I don't think there's been a human virus in history that's mutated in such a way as to completely change its mode of transmission, ever, so it's very unlikely that Ebola will do so if it is actually strictly bloodborne. If we start confirming aerosolized or (highly unlikely) airborne transmission, it will almost certainly be because those were potential modes of transmission from the beginning (viruses can certainly have more than one)--which is not to say that selection couldn't contribute to a shift in the balance of transmission modes, just that EBOV is unlikely to develop an entirely new one via mutation.

If you want my best guess (for what it's worth), aerosol and fomite transmission are more of a risk than is generally admitted, and genuine airborne transmission over distance and time is not.

**Note: Irritatingly, Ebola virus and the genus ebolavirus to which it belongs are two separate things.

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Posted in: What the boys will be wearing next year See in context

Let's hope not.

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Posted in: Dallas health worker tests positive for Ebola See in context

I am actually inclined to think that the CDC & other health organizations are being too sanguine about the efficacy of their protective protocols, and think it's entirely possible that Ebola is easier to spread than they are willing to acknowledge, but the whole "viruses mutate and Ebola could go airborne" thing, while it sounds reasonable on the surface, is quite a stretch. HIV/AIDS could also mutate, but we don't assume it's "gone airborne" every time someone turns up who doesn't know how they've contracted it. The chances of a truly bloodborne pathogen randomly mutating into an airborne one is infinitesimal.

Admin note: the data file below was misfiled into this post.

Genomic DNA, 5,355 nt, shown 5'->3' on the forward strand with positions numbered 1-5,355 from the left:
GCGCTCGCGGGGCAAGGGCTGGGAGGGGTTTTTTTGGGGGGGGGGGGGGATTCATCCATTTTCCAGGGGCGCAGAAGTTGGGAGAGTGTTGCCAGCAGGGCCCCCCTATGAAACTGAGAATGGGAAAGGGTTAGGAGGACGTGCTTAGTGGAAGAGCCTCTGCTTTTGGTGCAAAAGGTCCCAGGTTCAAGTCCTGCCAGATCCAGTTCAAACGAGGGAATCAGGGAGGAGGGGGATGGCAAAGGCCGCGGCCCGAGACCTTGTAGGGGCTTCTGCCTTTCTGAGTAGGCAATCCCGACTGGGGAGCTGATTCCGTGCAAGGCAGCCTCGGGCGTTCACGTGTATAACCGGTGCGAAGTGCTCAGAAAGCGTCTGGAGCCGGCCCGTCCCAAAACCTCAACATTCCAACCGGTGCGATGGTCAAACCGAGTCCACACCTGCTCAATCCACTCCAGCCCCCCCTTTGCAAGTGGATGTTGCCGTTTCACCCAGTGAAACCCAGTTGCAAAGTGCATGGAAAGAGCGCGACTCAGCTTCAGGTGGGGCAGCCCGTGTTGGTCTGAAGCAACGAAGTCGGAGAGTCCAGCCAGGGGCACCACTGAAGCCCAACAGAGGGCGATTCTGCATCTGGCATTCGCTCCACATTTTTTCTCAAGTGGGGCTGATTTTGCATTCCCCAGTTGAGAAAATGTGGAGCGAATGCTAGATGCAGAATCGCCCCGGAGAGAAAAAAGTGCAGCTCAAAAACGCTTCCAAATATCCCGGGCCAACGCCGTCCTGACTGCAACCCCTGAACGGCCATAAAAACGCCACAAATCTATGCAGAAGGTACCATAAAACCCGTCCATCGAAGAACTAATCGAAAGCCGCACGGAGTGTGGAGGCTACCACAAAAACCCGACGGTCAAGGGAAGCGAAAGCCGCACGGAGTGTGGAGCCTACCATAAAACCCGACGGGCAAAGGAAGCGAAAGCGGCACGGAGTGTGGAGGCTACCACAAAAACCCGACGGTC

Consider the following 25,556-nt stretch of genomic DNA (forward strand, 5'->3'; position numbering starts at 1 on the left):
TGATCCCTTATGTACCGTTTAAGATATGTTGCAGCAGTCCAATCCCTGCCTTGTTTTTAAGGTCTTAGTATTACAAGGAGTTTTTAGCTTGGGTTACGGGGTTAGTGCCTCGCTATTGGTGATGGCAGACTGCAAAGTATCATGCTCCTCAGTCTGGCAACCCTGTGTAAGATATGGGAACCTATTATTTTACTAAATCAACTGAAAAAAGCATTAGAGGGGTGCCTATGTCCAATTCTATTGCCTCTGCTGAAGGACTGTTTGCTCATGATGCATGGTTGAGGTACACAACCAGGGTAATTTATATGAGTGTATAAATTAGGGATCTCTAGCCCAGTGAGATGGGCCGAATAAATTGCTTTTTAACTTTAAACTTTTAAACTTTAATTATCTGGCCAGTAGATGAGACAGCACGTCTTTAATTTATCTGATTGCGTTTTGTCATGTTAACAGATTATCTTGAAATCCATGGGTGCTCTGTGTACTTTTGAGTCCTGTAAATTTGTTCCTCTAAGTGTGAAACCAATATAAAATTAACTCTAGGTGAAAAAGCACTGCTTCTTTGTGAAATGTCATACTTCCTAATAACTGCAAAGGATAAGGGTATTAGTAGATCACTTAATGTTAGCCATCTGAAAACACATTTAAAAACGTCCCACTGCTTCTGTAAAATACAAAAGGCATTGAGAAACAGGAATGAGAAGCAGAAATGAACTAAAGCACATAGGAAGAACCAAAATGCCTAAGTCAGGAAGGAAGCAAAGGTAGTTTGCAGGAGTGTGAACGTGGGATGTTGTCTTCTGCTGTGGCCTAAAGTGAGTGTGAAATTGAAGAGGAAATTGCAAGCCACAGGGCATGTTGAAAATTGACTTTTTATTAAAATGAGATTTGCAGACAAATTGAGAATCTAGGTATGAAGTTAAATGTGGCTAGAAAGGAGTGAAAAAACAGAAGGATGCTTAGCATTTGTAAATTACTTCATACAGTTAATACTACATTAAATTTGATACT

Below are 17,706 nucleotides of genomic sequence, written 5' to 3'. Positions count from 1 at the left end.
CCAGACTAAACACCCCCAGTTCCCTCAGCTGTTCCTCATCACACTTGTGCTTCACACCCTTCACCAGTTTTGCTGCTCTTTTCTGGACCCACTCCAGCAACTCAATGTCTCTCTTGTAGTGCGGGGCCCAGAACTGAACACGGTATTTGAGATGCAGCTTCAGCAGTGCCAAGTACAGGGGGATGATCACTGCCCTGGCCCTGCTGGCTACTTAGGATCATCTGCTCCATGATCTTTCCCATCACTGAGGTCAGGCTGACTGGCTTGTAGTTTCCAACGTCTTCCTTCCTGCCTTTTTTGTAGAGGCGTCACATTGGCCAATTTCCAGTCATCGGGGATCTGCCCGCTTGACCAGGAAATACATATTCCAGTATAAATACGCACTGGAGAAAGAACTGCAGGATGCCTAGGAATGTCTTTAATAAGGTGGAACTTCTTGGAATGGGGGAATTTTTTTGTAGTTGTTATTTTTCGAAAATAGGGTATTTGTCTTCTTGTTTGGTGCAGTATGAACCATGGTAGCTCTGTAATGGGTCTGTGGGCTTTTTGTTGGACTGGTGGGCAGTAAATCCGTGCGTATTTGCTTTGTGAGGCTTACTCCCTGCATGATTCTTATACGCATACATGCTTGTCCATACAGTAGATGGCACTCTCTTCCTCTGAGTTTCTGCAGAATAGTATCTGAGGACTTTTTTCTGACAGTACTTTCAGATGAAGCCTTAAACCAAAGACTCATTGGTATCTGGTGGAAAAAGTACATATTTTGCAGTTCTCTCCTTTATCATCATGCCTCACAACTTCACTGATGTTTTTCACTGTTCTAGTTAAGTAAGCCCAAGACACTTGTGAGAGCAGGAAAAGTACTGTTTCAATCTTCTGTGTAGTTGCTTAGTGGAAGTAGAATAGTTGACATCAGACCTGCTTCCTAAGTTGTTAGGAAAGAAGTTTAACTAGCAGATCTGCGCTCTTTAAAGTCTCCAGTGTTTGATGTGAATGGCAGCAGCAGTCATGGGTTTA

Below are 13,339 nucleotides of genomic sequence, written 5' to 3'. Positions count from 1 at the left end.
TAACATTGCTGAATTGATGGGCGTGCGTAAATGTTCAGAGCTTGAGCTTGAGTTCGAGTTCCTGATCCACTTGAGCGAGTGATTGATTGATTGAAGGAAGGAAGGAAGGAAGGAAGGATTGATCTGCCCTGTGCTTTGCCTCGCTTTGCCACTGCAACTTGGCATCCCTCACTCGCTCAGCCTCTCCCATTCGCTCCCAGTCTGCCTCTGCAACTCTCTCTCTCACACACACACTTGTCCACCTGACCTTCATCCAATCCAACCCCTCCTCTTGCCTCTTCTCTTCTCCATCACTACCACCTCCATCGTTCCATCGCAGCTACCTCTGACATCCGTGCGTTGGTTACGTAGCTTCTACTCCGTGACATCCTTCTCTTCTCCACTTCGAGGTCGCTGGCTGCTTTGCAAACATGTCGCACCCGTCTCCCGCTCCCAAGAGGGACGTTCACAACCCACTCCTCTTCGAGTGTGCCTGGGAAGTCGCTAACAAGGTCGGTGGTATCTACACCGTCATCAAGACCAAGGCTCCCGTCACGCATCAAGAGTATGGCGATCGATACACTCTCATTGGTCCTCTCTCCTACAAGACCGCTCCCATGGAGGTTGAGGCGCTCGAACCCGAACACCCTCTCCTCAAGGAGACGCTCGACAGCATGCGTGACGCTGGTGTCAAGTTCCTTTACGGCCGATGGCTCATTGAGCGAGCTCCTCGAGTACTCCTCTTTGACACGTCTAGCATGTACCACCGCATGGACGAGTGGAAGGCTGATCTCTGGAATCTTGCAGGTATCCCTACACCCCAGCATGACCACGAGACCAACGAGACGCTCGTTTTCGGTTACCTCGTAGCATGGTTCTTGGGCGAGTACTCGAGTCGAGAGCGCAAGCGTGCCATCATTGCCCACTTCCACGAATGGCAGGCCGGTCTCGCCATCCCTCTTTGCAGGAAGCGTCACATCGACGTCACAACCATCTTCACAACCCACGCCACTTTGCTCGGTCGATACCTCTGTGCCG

That being said, it is widely acknowledged that Ebola is both infectious and stable in small-particle aerosolized form (we know this from experimental data; this bit is not conspiracy theory), and there is also suggestive evidence that maybe-possibly-perhaps-probably-not there could be airborne spread of some obscure subtypes of the virus.

I would not bet on airborne Ebola, but I would not be shocked if aerosols are more of a problem than the Powers That Be are letting on. Human error is still the most likely explanation for the nosocomial infections, but the rate of infection amongst highly-trained, highly-motivated-to-not-catch-Ebola medical personnel does seem to invite suspicion, and the CDC responses read as rather dismissive.

With our grand total of two cases (unless there's been more since I turned on the news?) in the US, you'd think that we could manage some slightly more foolproof decontamination measures, perhaps immediately before medical personnel divest themselves of their protective gear, which is when errors are most likely to occur. If such measures prove ineffective, we might get a little more insight into whether these transmissions are really attributable to human error, of if the virus is more infectious than is commonly acknowledged.

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Posted in: Dallas health worker tests positive for Ebola See in context

@Lizz

US troops are designed as a killing machine, not a social work outfit or whatever. They are not development specialists

They're combat engineers being sent to build infrastructure in a dangerous region. Combat engineers are not "killing machines," that's not what they do. Yeah, they can handle themselves, but their job description is pretty much exactly what they're being sent over there to do.

Admittedly, most are probably more used to working in regions where the risk is military rather than medical, and I don't doubt catastrophic mistakes could be made, but they have plenty of experience securing and clearing the areas where they work and getting on with business, which I imagine is exactly what they will do here. The rationale for sending them (which you of course may disagree with/find insufficient) is that helping control Ebola in West Africa will reduce the threat of transmission to/within the homeland, as well as the threat of further destabilization of the region, plus the humanitarian aspect.

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Posted in: Dallas health worker tests positive for Ebola See in context

@MarkG